Shows are at 2 p.m. and 7 p.m. Jan. 18 and 2 p.m. Jan. 19 at CCCT, 951 Pomona Ave.

Tickets are $10, available at the door or online with more details at www.ccct.org.

The cast members are Abram Blitz, Aidan Mulqueeney, Amelia Meacham, Arianna Bertucco, Bella Mercurio, Chelsea McPheron, Devin Elias, Franny Beck, Gloria Leon, Hannah Miller, Jackie Davis, Jaya Pyne, Jenna Englund, Jordan Beck, Kyla Dullum, Lindsey Lam, Lucy Malamud-Roam, Marina Carlstroem, Mary Elsbury, Millie Kaufman, Natalie McCosker, Owen Storey, Sophia Acker, Terra Baer

Christina Martin directs and choreography is by Deirdre Ashby.

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5-year anniversary celebration for RYSE Youth Center

 

PRESS RELEASE:

RYSE YOUTH CENTER CELEBRATES FIVE YEAR ANNIVERSARY & Hosts 2nd Annual Winter Wonderland Community Event

What: RYSE Center 2nd Annual Winter Wonderland and FiveYear Anniversary Community Event

Where: RYSE CENTER, 205 41st  Street (at Macdonald Avenue), Richmond, CA

When: Saturday, December 14, 2013, 12 noon – 4 p.m.

RICHMOND, Calif… The RYSE Youth Center will be celebrating five years of youth empowerment and community service by hosting its 2nd Annual Winter Wonderland Community Event.

RYSE’s Winter Wonderland, a free community event, will include a toy giveaway for newborns and kids up to 12 years old, music, arts and crafts activities, tree decorating and more! The purpose of this event is to bring communities together, support youth and their families in celebrating the holiday season, and honor RYSE’s fiveyear anniversary and commitment to serving young people in the community.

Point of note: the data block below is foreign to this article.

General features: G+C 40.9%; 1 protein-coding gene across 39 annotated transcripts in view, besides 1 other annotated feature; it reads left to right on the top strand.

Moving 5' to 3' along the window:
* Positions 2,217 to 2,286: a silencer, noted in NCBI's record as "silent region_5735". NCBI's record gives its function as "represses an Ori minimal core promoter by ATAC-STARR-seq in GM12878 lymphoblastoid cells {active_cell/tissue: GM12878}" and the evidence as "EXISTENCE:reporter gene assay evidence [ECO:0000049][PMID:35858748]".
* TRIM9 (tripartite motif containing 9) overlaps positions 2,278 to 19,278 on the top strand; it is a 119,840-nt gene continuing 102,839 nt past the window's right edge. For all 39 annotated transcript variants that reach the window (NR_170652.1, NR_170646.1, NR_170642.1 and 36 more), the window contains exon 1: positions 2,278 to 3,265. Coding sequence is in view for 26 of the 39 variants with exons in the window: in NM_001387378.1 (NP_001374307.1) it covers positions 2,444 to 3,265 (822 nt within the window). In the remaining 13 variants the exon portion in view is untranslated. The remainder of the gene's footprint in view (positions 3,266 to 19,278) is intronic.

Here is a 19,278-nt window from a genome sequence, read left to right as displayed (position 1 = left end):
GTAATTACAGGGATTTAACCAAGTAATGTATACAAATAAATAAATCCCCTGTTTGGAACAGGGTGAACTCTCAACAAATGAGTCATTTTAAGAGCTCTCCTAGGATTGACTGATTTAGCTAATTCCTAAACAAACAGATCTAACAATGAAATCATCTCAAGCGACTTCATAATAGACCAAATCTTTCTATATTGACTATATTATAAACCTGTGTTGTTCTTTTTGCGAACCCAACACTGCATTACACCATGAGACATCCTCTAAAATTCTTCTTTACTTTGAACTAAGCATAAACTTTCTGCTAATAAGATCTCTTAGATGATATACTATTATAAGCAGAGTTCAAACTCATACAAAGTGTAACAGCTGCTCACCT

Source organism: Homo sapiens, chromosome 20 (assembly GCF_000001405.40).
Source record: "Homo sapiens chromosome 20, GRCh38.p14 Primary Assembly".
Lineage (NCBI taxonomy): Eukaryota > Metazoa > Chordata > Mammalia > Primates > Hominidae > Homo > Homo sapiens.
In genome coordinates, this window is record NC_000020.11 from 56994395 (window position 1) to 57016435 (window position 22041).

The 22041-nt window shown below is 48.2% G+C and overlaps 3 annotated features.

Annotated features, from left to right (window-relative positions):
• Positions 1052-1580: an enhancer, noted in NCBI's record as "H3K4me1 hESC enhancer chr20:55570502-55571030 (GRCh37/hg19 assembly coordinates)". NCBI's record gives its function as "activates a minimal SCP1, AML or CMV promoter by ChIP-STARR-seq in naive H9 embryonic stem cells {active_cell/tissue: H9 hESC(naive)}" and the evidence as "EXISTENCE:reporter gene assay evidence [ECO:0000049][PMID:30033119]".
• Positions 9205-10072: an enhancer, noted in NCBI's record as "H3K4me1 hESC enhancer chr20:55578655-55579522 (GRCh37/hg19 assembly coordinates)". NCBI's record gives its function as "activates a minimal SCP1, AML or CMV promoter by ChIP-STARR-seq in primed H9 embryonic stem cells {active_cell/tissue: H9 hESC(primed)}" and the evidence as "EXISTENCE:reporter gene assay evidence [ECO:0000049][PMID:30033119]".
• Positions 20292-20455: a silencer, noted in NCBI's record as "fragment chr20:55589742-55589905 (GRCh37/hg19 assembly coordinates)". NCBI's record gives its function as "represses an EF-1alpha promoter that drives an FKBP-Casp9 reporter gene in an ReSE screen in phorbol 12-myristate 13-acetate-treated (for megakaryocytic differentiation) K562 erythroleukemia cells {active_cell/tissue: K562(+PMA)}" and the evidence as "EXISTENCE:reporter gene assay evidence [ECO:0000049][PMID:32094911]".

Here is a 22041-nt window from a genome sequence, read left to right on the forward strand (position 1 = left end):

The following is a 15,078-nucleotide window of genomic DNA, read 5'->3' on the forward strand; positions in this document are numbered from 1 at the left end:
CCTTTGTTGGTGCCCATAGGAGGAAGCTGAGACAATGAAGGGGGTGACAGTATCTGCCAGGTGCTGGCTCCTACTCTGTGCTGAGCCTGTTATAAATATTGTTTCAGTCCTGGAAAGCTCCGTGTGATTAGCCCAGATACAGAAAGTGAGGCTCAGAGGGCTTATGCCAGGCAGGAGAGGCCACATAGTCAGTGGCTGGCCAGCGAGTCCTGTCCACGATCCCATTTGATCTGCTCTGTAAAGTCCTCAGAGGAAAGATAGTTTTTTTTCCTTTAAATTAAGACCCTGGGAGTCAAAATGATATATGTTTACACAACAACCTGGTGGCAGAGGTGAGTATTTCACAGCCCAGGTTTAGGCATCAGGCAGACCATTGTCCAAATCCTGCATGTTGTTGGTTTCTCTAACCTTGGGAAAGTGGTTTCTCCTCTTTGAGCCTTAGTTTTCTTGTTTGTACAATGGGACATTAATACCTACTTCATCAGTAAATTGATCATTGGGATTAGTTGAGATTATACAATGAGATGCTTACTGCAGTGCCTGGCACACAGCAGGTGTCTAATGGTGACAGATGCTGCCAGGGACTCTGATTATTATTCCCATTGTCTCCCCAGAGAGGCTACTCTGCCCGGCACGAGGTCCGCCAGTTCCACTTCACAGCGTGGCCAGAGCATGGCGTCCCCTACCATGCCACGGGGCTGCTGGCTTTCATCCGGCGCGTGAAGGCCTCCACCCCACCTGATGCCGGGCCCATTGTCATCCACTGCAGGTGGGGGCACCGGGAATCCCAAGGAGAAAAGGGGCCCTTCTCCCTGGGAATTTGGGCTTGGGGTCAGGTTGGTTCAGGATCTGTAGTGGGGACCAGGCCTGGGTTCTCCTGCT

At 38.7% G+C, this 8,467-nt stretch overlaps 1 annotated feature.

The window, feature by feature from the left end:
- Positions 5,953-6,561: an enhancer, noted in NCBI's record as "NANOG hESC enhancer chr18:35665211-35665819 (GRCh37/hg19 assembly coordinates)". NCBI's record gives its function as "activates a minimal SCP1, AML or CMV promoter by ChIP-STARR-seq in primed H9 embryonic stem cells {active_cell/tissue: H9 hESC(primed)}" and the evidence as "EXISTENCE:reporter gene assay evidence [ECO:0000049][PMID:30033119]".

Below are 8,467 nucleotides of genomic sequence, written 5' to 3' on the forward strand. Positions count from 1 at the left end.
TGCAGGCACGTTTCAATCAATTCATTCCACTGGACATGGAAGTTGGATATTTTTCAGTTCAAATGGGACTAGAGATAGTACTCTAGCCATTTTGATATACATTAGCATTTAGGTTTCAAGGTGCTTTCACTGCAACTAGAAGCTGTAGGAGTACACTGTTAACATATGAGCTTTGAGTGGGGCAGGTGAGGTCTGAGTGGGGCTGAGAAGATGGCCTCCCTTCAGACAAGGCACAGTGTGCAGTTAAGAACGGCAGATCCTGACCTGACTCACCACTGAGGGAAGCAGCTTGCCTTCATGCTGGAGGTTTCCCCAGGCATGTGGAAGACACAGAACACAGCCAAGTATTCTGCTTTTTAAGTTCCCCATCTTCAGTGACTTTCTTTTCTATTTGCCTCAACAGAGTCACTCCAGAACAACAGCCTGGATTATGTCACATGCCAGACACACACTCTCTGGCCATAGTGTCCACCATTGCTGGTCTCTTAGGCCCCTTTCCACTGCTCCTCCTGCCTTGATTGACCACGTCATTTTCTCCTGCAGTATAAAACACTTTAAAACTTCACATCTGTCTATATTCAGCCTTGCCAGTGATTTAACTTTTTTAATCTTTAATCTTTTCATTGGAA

The Center opened its doors to the community on October 18, 2008 after a string of youthrelated homicides near Richmond High School in 2000 mobilized students to take action to address the violence and lack of safety at school and in the community. Students organized vigils and community forums with more than 1,500 youth and community members, and met and worked with local officials and stakeholders on a comprehensive assessment of youthidentified priorities and solutions.

RYSE Youth Center

Grounded in social justice, RYSE builds youth power for young people ages 1321 living in Richmond and West Contra Costa County to love, learn, educate, heal and transform lives and communities.

Since 2008, more than 3,000 young people have participated in programs and activities. For more information go to www.rysecenter.org.

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Visit this Albany teen’s haunted house and help a good cause